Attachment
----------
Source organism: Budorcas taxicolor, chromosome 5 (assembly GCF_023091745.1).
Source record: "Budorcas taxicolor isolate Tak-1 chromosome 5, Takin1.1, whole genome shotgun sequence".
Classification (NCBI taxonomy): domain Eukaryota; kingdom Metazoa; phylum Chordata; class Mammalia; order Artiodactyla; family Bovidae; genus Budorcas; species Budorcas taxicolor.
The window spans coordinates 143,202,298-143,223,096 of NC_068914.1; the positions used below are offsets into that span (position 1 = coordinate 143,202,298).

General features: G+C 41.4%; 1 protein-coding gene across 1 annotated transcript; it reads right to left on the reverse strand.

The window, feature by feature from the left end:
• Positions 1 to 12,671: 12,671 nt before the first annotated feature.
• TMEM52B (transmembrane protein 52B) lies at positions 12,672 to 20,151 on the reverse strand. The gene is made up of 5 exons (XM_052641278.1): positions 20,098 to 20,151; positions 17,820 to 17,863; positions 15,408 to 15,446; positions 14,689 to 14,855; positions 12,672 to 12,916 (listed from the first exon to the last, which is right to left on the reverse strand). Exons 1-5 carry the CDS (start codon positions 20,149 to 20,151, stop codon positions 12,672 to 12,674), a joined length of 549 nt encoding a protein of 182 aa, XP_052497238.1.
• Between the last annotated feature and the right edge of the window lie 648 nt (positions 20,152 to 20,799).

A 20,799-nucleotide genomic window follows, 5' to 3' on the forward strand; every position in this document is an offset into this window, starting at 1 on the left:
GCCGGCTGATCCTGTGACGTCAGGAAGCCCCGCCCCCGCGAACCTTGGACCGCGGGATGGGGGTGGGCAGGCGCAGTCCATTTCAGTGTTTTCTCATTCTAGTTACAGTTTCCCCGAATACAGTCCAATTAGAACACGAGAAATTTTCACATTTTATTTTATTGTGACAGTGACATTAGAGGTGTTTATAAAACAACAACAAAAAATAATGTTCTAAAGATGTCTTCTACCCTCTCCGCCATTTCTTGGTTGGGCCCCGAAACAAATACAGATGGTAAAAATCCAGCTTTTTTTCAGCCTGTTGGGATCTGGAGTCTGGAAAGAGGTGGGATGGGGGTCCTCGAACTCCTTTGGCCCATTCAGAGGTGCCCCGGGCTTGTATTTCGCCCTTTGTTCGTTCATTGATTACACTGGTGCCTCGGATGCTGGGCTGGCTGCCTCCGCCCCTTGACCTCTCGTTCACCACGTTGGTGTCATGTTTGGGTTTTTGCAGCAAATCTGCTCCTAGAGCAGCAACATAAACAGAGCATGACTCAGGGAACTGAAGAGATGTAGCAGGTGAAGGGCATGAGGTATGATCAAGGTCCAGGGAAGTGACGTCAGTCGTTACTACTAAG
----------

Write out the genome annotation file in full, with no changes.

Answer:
Source organism: Budorcas taxicolor, chromosome 5 (assembly GCF_023091745.1).
Source record: "Budorcas taxicolor isolate Tak-1 chromosome 5, Takin1.1, whole genome shotgun sequence".
Classification (NCBI taxonomy): domain Eukaryota; kingdom Metazoa; phylum Chordata; class Mammalia; order Artiodactyla; family Bovidae; genus Budorcas; species Budorcas taxicolor.
The window spans coordinates 143,202,298-143,223,096 of NC_068914.1; the positions used below are offsets into that span (position 1 = coordinate 143,202,298).

General features: G+C 41.4%; 1 protein-coding gene across 1 annotated transcript; it reads right to left on the reverse strand.

The window, feature by feature from the left end:
• Positions 1 to 12,671: 12,671 nt before the first annotated feature.
• TMEM52B (transmembrane protein 52B) lies at positions 12,672 to 20,151 on the reverse strand. The gene is made up of 5 exons (XM_052641278.1): positions 20,098 to 20,151; positions 17,820 to 17,863; positions 15,408 to 15,446; positions 14,689 to 14,855; positions 12,672 to 12,916 (listed from the first exon to the last, which is right to left on the reverse strand). Exons 1-5 carry the CDS (start codon positions 20,149 to 20,151, stop codon positions 12,672 to 12,674), a joined length of 549 nt encoding a protein of 182 aa, XP_052497238.1.
• Between the last annotated feature and the right edge of the window lie 648 nt (positions 20,152 to 20,799).

A 20,799-nucleotide genomic window follows, 5' to 3' on the forward strand; every position in this document is an offset into this window, starting at 1 on the left:
GCCGGCTGATCCTGTGACGTCAGGAAGCCCCGCCCCCGCGAACCTTGGACCGCGGGATGGGGGTGGGCAGGCGCAGTCCATTTCAGTGTTTTCTCATTCTAGTTACAGTTTCCCCGAATACAGTCCAATTAGAACACGAGAAATTTTCACATTTTATTTTATTGTGACAGTGACATTAGAGGTGTTTATAAAACAACAACAAAAAATAATGTTCTAAAGATGTCTTCTACCCTCTCCGCCATTTCTTGGTTGGGCCCCGAAACAAATACAGATGGTAAAAATCCAGCTTTTTTTCAGCCTGTTGGGATCTGGAGTCTGGAAAGAGGTGGGATGGGGGTCCTCGAACTCCTTTGGCCCATTCAGAGGTGCCCCGGGCTTGTATTTCGCCCTTTGTTCGTTCATTGATTACACTGGTGCCTCGGATGCTGGGCTGGCTGCCTCCGCCCCTTGACCTCTCGTTCACCACGTTGGTGTCATGTTTGGGTTTTTGCAGCAAATCTGCTCCTAGAGCAGCAACATAAACAGAGCATGACTCAGGGAACTGAAGAGATGTAGCAGGTGAAGGGCATGAGGTATGATCAAGGTCCAGGGAAGTGACGTCAGTCGTTACTACTAAG